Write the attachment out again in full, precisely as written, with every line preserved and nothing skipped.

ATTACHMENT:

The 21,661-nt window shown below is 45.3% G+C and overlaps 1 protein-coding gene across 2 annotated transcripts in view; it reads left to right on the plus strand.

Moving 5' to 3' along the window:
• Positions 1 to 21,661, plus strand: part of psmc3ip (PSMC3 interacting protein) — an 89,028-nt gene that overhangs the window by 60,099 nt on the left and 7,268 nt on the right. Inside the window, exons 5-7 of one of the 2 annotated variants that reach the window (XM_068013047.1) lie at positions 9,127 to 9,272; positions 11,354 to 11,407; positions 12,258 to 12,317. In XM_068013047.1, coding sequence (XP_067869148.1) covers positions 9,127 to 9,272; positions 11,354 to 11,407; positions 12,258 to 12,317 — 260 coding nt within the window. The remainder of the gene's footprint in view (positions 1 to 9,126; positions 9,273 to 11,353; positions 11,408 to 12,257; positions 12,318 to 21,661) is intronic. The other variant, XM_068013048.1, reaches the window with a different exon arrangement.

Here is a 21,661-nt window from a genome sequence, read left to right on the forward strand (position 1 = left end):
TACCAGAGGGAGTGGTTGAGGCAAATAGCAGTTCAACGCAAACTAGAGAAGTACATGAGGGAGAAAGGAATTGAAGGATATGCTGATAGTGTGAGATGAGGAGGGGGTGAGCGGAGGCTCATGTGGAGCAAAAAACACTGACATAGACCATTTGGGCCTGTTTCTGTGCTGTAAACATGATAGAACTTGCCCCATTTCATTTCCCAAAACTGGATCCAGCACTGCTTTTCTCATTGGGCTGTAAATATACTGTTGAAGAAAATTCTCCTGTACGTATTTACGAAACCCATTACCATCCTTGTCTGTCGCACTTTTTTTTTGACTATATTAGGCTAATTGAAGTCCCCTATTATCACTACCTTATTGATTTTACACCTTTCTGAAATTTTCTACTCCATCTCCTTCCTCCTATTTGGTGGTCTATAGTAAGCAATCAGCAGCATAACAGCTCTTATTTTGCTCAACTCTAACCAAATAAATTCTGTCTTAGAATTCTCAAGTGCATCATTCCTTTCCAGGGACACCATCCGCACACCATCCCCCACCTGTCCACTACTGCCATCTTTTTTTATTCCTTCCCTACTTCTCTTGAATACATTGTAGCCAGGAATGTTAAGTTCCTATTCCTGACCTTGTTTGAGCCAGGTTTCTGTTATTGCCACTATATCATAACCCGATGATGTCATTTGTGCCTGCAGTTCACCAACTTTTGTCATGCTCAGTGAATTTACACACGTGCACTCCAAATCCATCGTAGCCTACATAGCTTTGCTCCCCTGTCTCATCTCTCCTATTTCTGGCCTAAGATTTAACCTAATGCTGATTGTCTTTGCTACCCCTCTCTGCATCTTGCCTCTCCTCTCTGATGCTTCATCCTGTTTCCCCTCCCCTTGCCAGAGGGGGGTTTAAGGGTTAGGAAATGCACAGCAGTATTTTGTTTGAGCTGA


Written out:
The 21,661-nt window shown below is 45.3% G+C and overlaps 1 protein-coding gene across 2 annotated transcripts in view; it reads left to right on the plus strand.

Moving 5' to 3' along the window:
• Positions 1 to 21,661, plus strand: part of psmc3ip (PSMC3 interacting protein) — an 89,028-nt gene that overhangs the window by 60,099 nt on the left and 7,268 nt on the right. Inside the window, exons 5-7 of one of the 2 annotated variants that reach the window (XM_068013047.1) lie at positions 9,127 to 9,272; positions 11,354 to 11,407; positions 12,258 to 12,317. In XM_068013047.1, coding sequence (XP_067869148.1) covers positions 9,127 to 9,272; positions 11,354 to 11,407; positions 12,258 to 12,317 — 260 coding nt within the window. The remainder of the gene's footprint in view (positions 1 to 9,126; positions 9,273 to 11,353; positions 11,408 to 12,257; positions 12,318 to 21,661) is intronic. The other variant, XM_068013048.1, reaches the window with a different exon arrangement.

Here is a 21,661-nt window from a genome sequence, read left to right on the forward strand (position 1 = left end):
TACCAGAGGGAGTGGTTGAGGCAAATAGCAGTTCAACGCAAACTAGAGAAGTACATGAGGGAGAAAGGAATTGAAGGATATGCTGATAGTGTGAGATGAGGAGGGGGTGAGCGGAGGCTCATGTGGAGCAAAAAACACTGACATAGACCATTTGGGCCTGTTTCTGTGCTGTAAACATGATAGAACTTGCCCCATTTCATTTCCCAAAACTGGATCCAGCACTGCTTTTCTCATTGGGCTGTAAATATACTGTTGAAGAAAATTCTCCTGTACGTATTTACGAAACCCATTACCATCCTTGTCTGTCGCACTTTTTTTTTGACTATATTAGGCTAATTGAAGTCCCCTATTATCACTACCTTATTGATTTTACACCTTTCTGAAATTTTCTACTCCATCTCCTTCCTCCTATTTGGTGGTCTATAGTAAGCAATCAGCAGCATAACAGCTCTTATTTTGCTCAACTCTAACCAAATAAATTCTGTCTTAGAATTCTCAAGTGCATCATTCCTTTCCAGGGACACCATCCGCACACCATCCCCCACCTGTCCACTACTGCCATCTTTTTTTATTCCTTCCCTACTTCTCTTGAATACATTGTAGCCAGGAATGTTAAGTTCCTATTCCTGACCTTGTTTGAGCCAGGTTTCTGTTATTGCCACTATATCATAACCCGATGATGTCATTTGTGCCTGCAGTTCACCAACTTTTGTCATGCTCAGTGAATTTACACACGTGCACTCCAAATCCATCGTAGCCTACATAGCTTTGCTCCCCTGTCTCATCTCTCCTATTTCTGGCCTAAGATTTAACCTAATGCTGATTGTCTTTGCTACCCCTCTCTGCATCTTGCCTCTCCTCTCTGATGCTTCATCCTGTTTCCCCTCCCCTTGCCAGAGGGGGGTTTAAGGGTTAGGAAATGCACAGCAGTATTTTGTTTGAGCTGA